We have a number of internal facing web applications that rely on displaying data in a tabular layout, the tool we use is jQgrid. It has a powerful search feature that allows users to fence data and chain multiple conditions together, concept-wise it's probably the best part of the tool.
However, most of our users choose to use
CTRL+F over using the built-in search function. Right away it is very easy to see the shortcut is much more efficient for users, for some it's a natural reflex, others it is a better alternative to attempting to click a tiny target on a small screen. In addition, if a user was to choose to use the application's search feature over the browser, it's not fuzzy, there's more work involved to get results and requires a combination of user skill and patience.
Our biggest problem right now is when users search for information on paged results. The browser has no idea that there are another 20 pages with over 1000 results waiting in the wings, so when a user chooses to make use of CTRL+F they miss the big picture. What really gets us though is when the data is in a smaller amount and only pages once, and the record the user seeks is one of a handful pushed to the second page. That becomes a huge distraction.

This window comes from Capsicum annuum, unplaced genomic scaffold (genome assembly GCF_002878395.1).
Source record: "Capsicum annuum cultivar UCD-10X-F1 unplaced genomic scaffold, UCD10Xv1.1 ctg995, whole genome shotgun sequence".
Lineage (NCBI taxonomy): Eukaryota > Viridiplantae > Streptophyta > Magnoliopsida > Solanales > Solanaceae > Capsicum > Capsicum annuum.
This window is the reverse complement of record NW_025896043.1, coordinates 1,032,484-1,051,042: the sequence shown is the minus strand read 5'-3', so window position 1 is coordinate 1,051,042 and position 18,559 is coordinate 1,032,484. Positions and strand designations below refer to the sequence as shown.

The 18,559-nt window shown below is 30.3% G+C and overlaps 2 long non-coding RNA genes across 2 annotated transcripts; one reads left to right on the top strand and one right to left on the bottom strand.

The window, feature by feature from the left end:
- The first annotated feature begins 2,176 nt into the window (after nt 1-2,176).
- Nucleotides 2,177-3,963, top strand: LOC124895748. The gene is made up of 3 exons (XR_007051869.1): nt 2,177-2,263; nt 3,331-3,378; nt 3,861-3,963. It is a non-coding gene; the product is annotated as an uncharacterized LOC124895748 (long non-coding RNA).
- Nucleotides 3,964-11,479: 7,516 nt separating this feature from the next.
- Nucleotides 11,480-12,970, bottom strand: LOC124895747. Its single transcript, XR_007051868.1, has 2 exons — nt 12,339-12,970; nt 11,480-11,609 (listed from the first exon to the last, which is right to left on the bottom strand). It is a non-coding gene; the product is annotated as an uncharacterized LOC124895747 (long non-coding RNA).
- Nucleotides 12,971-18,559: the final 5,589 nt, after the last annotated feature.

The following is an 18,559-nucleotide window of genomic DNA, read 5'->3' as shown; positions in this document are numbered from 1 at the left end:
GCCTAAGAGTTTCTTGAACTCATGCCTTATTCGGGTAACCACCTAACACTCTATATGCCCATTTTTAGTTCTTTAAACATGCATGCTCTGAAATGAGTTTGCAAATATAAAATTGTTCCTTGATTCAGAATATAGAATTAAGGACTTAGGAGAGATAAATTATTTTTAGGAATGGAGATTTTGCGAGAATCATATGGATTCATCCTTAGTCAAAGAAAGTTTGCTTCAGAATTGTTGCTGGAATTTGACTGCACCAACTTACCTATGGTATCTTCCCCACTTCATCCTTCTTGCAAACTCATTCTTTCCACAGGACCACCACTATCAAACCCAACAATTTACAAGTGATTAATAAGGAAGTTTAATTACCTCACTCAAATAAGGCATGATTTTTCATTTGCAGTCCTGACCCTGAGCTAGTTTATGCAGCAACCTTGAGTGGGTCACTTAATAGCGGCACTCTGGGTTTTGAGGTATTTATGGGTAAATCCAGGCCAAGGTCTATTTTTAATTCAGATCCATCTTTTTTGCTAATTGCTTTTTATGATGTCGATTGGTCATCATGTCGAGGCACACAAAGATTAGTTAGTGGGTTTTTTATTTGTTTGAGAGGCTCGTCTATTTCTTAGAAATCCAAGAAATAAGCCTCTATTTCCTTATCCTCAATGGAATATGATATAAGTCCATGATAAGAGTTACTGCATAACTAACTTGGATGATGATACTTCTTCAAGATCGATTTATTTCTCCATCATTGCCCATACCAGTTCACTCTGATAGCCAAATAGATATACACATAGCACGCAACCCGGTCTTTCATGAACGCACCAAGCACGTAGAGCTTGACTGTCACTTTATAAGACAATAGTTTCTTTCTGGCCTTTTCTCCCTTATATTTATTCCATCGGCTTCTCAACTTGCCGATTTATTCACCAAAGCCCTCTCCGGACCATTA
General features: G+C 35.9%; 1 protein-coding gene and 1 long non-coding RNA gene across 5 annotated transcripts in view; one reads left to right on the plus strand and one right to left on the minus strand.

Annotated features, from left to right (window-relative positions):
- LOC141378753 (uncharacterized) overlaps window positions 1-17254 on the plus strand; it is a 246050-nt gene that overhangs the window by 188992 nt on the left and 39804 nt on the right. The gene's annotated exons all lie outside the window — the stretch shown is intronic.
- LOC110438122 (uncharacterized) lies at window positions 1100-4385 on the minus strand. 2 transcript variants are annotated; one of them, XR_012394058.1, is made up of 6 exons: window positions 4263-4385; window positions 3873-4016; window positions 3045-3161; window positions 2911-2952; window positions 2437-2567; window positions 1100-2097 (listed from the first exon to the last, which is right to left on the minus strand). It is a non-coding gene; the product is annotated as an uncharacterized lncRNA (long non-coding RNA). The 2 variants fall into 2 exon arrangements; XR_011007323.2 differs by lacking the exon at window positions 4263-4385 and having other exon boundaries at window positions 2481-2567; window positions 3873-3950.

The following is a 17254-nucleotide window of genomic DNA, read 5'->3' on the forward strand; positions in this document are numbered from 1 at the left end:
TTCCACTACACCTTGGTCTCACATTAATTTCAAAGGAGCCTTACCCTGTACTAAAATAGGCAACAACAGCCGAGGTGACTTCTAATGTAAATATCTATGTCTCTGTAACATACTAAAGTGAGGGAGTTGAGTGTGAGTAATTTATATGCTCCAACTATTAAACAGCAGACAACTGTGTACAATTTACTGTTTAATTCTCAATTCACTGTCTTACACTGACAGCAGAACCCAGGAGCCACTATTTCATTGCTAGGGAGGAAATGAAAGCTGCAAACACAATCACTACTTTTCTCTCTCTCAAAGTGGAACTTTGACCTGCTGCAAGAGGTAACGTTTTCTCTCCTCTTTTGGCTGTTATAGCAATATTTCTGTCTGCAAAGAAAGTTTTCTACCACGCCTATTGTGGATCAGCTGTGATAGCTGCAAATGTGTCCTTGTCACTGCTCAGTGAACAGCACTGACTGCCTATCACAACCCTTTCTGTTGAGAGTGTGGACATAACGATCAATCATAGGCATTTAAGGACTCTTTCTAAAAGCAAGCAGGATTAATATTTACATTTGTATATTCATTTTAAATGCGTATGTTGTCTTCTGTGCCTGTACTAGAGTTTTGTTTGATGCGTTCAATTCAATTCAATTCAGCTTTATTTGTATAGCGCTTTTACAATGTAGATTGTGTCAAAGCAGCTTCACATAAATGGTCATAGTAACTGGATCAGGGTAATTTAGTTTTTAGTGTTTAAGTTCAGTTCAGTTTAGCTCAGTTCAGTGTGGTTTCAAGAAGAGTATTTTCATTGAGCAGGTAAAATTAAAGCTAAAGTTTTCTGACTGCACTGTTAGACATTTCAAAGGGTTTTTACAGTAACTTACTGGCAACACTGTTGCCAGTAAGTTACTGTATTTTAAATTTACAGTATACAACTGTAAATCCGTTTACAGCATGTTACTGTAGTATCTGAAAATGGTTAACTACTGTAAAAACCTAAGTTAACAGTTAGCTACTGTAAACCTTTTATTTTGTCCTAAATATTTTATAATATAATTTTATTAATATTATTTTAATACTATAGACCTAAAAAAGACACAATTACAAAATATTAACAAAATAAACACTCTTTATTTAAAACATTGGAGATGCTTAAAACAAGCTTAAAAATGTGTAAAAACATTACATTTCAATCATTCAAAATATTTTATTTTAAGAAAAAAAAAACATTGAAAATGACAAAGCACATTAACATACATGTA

I know the issue here isn't solely CTRL+F, it's a combination of tooling, user training, and data structure. All three of those things are pretty rigid and most likely won't change for some time.
- Has anyone ever worked through an issue like this?
- Would it be bad practice to hijack the shortcut and direct the user to use the builtin search function?